0
\$\begingroup\$

Both the lumped parameters models vs transmission line models use RLC components for modelling.

This is where I am confused and cannot see the difference between the two.

\$\endgroup\$
7
  • \$\begingroup\$ One is an approximation that serves well at lower frequencies and the other shortens the lumps into zero lengths and therefore predicts the transmission line characteristics at all frequencies. If my comment doesn't make sense than maybe try to explain a little more about your confusion. \$\endgroup\$ – Andy aka Jan 29 at 9:17
  • \$\begingroup\$ @Andyaka You said LP serves well at low frequencies but what if I use equivalent circuits to model frequency dependent behavior of a circuit (instead of one LP resistance that models skin and proximity effect for example, use and equivalent RLC circuit), does this not serve the high frequencies? \$\endgroup\$ – Wallflower Jan 29 at 9:28
  • \$\begingroup\$ I have no idea what you mean. I offered my comment to provoke you into explaining in more detail what your confusion is about and, until I understand that, there's no point me trying to 2nd guess anything. \$\endgroup\$ – Andy aka Jan 29 at 9:31
  • \$\begingroup\$ @Andyaka I have a conductor that I want to model. Two models are used: either Lumped parameter model or transmission line model. When I research the two, I cannot seem to understand the difference between the 2, since they both use RLC parameters and which one the two will be more suitable for my conductor modelling. PS: frequency behavior is supposed to be taken into account by my model (skin and proximity effect as well as flux penetration) \$\endgroup\$ – Wallflower Jan 29 at 9:34
  • \$\begingroup\$ Well, you know what the two models are but, nobody at the other end of the internet (such as me or someone else reading your question) does so I don't see how anyone can help you very much without you revealing more information. \$\endgroup\$ – Andy aka Jan 29 at 9:41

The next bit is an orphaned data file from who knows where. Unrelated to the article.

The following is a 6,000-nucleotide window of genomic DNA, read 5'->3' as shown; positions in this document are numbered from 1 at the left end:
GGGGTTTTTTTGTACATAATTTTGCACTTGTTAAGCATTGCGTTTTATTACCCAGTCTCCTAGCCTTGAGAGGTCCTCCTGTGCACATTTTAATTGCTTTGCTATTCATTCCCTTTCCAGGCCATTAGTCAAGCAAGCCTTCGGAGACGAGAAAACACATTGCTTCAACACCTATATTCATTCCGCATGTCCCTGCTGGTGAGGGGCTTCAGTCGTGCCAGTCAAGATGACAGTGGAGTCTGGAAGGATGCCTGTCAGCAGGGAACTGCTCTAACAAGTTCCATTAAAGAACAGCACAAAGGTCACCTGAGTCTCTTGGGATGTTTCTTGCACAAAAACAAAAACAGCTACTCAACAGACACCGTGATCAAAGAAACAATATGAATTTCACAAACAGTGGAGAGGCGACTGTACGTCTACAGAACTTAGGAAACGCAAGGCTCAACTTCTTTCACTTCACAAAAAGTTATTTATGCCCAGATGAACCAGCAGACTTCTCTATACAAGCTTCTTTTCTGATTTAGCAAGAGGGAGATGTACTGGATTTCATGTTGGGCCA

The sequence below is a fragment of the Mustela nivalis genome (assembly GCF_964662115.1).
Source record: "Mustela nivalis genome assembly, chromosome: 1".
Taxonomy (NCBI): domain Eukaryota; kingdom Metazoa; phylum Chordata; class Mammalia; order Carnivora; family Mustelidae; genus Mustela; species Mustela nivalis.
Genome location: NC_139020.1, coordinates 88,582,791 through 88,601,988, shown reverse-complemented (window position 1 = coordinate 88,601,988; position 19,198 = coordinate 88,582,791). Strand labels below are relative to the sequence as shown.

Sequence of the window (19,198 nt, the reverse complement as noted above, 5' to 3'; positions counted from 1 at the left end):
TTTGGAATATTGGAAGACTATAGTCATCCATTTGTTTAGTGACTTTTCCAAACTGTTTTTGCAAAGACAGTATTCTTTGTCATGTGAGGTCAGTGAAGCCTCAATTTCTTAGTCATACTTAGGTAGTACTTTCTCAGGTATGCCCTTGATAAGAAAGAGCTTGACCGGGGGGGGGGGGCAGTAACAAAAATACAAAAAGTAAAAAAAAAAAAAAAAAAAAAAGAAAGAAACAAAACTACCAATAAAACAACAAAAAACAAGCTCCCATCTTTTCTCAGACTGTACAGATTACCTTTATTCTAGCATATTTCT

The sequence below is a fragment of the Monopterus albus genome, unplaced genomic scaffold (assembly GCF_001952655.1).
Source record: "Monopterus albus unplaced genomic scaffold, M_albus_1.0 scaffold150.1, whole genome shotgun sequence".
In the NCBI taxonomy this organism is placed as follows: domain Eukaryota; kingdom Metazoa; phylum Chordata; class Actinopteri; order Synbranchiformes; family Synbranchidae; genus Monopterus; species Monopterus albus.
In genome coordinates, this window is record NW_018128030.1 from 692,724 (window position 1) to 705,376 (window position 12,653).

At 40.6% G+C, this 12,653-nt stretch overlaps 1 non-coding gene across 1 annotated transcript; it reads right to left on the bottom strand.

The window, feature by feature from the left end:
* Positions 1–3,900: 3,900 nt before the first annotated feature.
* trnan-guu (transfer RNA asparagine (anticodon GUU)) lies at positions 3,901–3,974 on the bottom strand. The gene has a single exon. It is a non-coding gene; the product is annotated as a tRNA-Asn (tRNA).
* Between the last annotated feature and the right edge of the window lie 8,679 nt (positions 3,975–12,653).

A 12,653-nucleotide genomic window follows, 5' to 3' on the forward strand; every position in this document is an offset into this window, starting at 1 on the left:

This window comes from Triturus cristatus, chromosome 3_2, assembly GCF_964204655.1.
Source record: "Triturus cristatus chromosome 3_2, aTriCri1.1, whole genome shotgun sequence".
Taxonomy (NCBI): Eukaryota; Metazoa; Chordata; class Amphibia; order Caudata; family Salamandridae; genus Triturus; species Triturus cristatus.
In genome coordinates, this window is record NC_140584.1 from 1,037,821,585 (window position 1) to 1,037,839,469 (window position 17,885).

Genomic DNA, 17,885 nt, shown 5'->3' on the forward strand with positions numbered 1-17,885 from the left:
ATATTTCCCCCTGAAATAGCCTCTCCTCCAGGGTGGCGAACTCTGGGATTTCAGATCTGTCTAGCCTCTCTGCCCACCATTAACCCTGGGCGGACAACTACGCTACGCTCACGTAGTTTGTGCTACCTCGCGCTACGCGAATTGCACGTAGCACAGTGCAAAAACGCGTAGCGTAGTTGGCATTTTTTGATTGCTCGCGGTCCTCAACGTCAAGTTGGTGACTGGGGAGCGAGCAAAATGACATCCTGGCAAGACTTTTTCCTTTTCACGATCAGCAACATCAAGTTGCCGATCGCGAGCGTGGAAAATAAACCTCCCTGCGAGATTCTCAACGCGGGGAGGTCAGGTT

1
\$\begingroup\$

A lumped parameter model uses R, L and C components connected together at nodes. Nodes have zero electrical length, zero capacitance to ground, and so enforce the same voltage at all times at all component terminals connected to them, and a net current flow of zero into that node. We often show nodes on schematics as wires. At low frequencies, and for short wires, we will often approximate real wires in a circuit as nodes.

A transmission line model uses R, L and C components connected together with transmission lines. These lines have distributed capacitance to ground, and a distributed inductance. At high frequencies, and for long wires, real wires are better approximated by transmission lines. The voltage at each end of a line can be different, and the total current into both ends of a line need not be zero, a signal will take a finite time to travel from one end of the line to the other.

For limited frequency ranges, for either conceptual or simulation convenience, we can approximate a transmission line as a cascade of LC sections, and add shunt or series R to the sections if we want to simulate losses.

\$\endgroup\$
3
  • \$\begingroup\$ When you say zero capacitance to the GND for the lumped parameters (LP) model, what if I add a C//R to model the coupling of the conductor I modelled using LP to model its coupling to the GND? \$\endgroup\$ – Wallflower Jan 29 at 9:26
  • \$\begingroup\$ @Wallflower ... then you've added explicit components, and they'll behave as components behave. A transmisson line has these components built in. A wire or node does not. \$\endgroup\$ – Neil_UK Jan 29 at 10:30
  • \$\begingroup\$ Understood, thank you! \$\endgroup\$ – Wallflower Jan 29 at 11:47

Your Answer

By clicking “Post Your Answer”, you agree to our terms of service, privacy policy and cookie policy

Not the answer you're looking for? Browse other questions tagged or ask your own question.